“Between Two Knees”
Yale Repertory Theatre
Yale Repertory Theatre is currently presenting “Between Two Knees,” an occasionally amusing but, ultimately, wearying new play. “Between Two Knees” is written by The 1491s, a comedy group, and the noble intention of the show is to present a work that will unearth the real truth of Native Americans and their heritage. In the program, it is stated that sometimes a comedy with serious undertones can galvanize one more to take a stand on a particular cause, than, say, a sad drama could. There may be some truth to this, but this current play doesn’t really demonstrate that. The hardworking cast is certainly game and the show looks wonderful, but, after about twenty minutes of jokey narrative, the laughs start to give out and one is left with the plot, which, unfortunately, is not terribly engaging. Yale Repertory Theatre certainly does everything it can to give “Between Two Knees” a first class presentation, but this is really a show of diminishing returns.
This is most unfortunate because, at the beginning of the show, this play promises to be a subversive delight. As the character of Larry, Justin Gauthier really stands out and he is the primary focus at the start, finding the precise balance between comedy and drama. And “Between Two Knees” can be funny, but, as the show continues on, one’s interest starts to wane. This play might have worked as a short comedy skit, but the production drags on to over two and half hours and not even the valiant efforts of everyone involved can truly help it. “Between Two Knees” attempts to right history for Native Americans once and for all, but the sheer length of the show ultimately undermines this effort.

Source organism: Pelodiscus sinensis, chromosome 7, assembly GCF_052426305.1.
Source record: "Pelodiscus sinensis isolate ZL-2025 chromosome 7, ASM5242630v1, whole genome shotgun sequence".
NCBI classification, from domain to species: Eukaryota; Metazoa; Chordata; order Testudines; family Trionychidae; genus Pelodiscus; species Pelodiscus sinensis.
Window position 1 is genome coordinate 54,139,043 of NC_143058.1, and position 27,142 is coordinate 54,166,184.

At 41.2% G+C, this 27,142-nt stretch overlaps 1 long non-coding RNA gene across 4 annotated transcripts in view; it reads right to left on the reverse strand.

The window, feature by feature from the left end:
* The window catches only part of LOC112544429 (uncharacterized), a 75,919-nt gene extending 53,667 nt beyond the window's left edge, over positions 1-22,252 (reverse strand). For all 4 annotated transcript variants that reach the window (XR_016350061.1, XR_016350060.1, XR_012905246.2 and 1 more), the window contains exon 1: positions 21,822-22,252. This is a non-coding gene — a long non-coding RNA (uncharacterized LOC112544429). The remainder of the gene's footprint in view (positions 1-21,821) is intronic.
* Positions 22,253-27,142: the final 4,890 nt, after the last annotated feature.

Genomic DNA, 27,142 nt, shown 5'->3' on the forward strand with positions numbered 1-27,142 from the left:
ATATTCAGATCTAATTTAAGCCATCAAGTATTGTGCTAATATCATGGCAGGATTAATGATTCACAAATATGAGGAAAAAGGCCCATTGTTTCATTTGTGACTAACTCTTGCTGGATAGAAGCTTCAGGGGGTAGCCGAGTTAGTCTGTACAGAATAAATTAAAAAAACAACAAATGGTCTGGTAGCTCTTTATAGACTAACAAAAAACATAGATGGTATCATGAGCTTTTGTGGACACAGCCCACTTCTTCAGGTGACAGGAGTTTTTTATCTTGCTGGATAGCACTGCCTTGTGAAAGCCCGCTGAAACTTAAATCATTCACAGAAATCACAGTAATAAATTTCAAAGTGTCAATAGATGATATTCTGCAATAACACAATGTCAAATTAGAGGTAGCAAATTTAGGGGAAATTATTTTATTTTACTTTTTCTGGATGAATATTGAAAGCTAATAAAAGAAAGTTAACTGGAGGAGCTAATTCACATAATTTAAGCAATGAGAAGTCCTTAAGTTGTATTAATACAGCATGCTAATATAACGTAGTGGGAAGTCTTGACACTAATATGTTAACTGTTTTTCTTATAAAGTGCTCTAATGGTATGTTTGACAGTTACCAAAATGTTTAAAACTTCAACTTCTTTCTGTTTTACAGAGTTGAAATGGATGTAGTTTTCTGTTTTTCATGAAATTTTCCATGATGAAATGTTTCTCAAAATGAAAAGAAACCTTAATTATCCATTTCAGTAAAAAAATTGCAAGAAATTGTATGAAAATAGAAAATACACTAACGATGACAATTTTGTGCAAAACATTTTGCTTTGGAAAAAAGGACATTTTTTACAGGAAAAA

One is best to concentrate on the company of actors, all of whom do everything they can to enliven the proceedings. As mentioned, Justin Gauthier certainly makes a strong impression, but everyone in the show can handle both comic and serious moments equally well. Rather late in the second act, Wotko Long, as Isiah, and Sheila Tousey, as his wife Irma, make a welcome couple. Similarly, Derek Garza is good as a younger version of Isiah and Shyla Lefner is his equal as the younger Irma. Still, after sitting through this overlong show, even their contributions start to peter out. The other members of the cast of “Between Two Knees” include Edward Astor Chin, Rachel Crowl, and Shaun Taylor-Corbett, all of whom do their best to make the show as buoyant as possible.
Even if “Between Two Knees” is unable to accomplish its admirable goals, the production at Yale Repertory Theatre, under the directorship of Eric Ting, looks topnotch. The wonderful scenic design is by Regina Garcia and there are many facets of the set that are intriguing and humorous. Costume designer Lux Haac also scores with the imaginative costumes seen throughout the show. The show is evocatively lit by Elizabeth Harper, whose lighting design is nuanced and effective. Sound designer Jake Rodriguez deserves his share of applause and the original songs written by Ryan RedCorn fit the play perfectly. Also, the choreographer, Ty Defoe, has come up with some amusing dance steps, in an attempt to enhance the various scenes in the show.
Unfortunately, though, all of these excellent contributions, and the willingness of the performers to do just about anything for a laugh, can only go so far. Likewise, director Eric Ting does what he can to keep the show moving along, but his work ultimately fails to make the show truly entertaining. In the program, it is mentioned that “Between Two Knees” was first seen in Oregon and there must have been enough attraction in that production to compel the play to be staged at Yale Repertory Theatre. Presented in a much shorter format, “Between Two Knees” would probably fare better, but, as seen in the production at Yale Repertory Theatre, this show is unable to make the impression and achieve the significance that the creators are clearly trying to accomplish.
“Between Two Knees” runs through June 4, 2022 at Yale Repertory Theatre, in New Haven CT. For tickets and more information, please visit www.yalerep.org or call the box office at 203-432-1234.
Photo: Justin Gauthier
Photo by T. Charles Erickson